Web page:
Janine Jansen & Friends: Tchakovsky - Souvenir de Florence

Janine Jansen, violin
Vilde Frang, violin
Lawrence Power, viola
Julian Rachlin, viola
Nicolas Altstaedt, cello
Jens Peter Maintz, cello

Posted on Tuesday the 30th of September 2014 at 9:09 PM
Originally from bookmania
I’m always finding humans at their best and worst. I see their ugly and their beauty and I wonder how the same can be both.

Markus Zusak, The Book Thief (via bookmania)

Story of my life

Posted on Tuesday the 30th of September 2014 at 9:07 PM
Originally from ivanamydear
Let it be grandiose, but not pompous. Music must never sound pompous. It must sound noble, noble. That is the absolute character of music, is nobility, you see. Even popular music must be noble. Really. If it’s not noble then it’s not very good. It must always have the quality of nobility of music. You see, music is an art of emotion, of nobility, of dignity, of greatness, of love, of tenderness, all of that must be brought out in music, but never show-off pompousness. It is good for sometimes. Liszt liked to show what he can do. But Liszt wanted sometimes to show the technique. He would write things absolutely for the technical quality. But there is always music behind it – always. You play La Campanella and there is always music behind it; there is always a certain nobility, even if you show off.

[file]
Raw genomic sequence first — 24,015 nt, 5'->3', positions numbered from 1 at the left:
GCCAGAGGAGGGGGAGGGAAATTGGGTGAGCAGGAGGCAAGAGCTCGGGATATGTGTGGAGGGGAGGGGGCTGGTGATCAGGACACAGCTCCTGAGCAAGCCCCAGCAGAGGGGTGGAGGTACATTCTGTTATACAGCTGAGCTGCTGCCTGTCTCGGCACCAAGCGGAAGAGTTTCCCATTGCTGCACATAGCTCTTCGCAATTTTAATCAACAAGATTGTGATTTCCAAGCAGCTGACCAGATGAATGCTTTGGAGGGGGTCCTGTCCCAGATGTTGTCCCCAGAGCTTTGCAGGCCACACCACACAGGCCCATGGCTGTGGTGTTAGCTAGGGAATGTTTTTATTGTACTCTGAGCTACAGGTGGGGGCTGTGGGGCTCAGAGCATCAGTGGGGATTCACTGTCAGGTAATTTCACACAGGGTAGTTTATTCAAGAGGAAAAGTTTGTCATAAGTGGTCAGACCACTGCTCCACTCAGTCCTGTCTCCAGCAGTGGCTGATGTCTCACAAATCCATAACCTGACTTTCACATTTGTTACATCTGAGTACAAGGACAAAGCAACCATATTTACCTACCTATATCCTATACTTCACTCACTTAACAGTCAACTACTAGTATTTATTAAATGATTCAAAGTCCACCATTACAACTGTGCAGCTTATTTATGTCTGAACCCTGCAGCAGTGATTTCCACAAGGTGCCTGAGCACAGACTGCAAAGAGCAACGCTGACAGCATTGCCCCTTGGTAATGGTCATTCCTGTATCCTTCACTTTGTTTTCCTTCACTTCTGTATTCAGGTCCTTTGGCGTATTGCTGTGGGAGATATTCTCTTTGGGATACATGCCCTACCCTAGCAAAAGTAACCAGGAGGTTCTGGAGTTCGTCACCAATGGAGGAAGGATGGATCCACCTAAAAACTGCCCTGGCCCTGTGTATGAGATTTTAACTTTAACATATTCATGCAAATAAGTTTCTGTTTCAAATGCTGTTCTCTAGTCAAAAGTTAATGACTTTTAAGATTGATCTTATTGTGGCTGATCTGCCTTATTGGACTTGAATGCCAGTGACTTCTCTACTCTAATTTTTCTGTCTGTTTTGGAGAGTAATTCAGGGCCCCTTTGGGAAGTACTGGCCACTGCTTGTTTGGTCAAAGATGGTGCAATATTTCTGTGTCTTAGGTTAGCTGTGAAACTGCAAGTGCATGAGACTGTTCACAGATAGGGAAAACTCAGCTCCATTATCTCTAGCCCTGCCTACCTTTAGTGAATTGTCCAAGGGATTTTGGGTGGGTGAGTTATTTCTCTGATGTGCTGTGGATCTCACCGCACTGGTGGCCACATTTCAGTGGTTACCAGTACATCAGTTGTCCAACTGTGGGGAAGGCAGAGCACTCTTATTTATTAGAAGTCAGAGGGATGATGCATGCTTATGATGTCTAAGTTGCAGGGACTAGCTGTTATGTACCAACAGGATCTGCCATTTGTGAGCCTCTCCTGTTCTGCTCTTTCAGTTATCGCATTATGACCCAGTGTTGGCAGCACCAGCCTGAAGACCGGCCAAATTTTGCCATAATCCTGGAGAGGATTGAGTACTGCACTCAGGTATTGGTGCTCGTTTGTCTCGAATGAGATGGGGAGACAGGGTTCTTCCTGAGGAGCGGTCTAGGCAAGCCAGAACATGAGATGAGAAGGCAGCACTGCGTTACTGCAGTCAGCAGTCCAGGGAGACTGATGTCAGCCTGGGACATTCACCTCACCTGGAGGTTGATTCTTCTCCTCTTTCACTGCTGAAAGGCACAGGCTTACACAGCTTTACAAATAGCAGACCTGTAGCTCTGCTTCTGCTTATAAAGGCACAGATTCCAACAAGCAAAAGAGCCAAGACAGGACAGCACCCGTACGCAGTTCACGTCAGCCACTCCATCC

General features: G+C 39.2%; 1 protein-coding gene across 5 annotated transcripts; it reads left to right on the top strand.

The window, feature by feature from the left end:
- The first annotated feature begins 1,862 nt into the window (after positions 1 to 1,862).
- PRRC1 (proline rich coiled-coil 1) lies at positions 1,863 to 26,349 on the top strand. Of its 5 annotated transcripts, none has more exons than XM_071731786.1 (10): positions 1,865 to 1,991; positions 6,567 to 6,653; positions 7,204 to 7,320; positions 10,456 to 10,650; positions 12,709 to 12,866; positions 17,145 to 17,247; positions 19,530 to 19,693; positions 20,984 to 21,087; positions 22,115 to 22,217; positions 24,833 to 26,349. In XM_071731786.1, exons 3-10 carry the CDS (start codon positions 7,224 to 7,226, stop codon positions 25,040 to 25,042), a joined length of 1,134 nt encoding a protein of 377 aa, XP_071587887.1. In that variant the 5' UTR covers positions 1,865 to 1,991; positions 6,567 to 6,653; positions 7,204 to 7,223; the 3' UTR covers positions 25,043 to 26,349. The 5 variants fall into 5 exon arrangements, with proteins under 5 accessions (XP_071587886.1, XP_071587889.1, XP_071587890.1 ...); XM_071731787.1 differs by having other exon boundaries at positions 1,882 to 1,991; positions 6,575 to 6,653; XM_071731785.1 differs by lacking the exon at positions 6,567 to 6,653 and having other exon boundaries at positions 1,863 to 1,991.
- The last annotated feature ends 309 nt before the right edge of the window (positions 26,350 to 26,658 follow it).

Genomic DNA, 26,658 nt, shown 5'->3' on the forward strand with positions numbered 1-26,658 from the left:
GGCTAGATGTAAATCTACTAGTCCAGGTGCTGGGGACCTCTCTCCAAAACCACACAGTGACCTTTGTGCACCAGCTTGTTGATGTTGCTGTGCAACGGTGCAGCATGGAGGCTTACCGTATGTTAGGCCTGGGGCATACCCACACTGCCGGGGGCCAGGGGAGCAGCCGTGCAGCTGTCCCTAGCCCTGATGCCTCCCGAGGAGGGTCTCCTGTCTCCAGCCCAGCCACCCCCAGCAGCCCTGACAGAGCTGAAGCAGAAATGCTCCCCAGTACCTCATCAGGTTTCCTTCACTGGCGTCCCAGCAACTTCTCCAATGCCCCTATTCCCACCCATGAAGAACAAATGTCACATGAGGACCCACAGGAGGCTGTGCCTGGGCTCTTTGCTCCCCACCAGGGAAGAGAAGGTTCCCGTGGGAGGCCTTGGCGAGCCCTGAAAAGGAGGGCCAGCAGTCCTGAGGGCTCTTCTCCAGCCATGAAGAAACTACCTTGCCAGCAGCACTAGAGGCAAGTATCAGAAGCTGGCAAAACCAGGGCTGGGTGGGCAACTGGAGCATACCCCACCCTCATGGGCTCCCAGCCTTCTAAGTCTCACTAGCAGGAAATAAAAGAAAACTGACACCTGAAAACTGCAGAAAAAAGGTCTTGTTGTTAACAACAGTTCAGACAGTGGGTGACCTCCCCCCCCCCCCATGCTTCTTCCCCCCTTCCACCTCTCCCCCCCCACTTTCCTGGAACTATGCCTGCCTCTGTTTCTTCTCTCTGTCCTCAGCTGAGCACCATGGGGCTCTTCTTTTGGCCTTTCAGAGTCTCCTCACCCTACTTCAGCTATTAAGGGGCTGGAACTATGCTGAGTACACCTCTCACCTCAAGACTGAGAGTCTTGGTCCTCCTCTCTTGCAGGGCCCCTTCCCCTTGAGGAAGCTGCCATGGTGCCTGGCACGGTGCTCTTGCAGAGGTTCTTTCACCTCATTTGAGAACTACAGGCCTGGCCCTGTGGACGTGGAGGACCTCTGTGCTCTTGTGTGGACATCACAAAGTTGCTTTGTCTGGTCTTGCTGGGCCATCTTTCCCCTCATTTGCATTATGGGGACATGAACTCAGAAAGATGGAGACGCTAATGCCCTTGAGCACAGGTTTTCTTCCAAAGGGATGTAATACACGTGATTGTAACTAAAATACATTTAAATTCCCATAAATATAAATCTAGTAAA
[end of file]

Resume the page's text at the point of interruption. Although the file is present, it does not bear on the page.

Arthur Rubinstein (via ivanamydear)

I will always reblog this

the-ravelian:

I just laughed at this for a good 5 mins in lesson while my student struggled with ledger lines.

Hahaha

16chakras:

Seymour Joseph Guy [American, 1824-1910]

'The young prince and princess' from Rimsky-Korsakov's Scheherazade.

Leopold Stokowski / London Symphony Orchestra.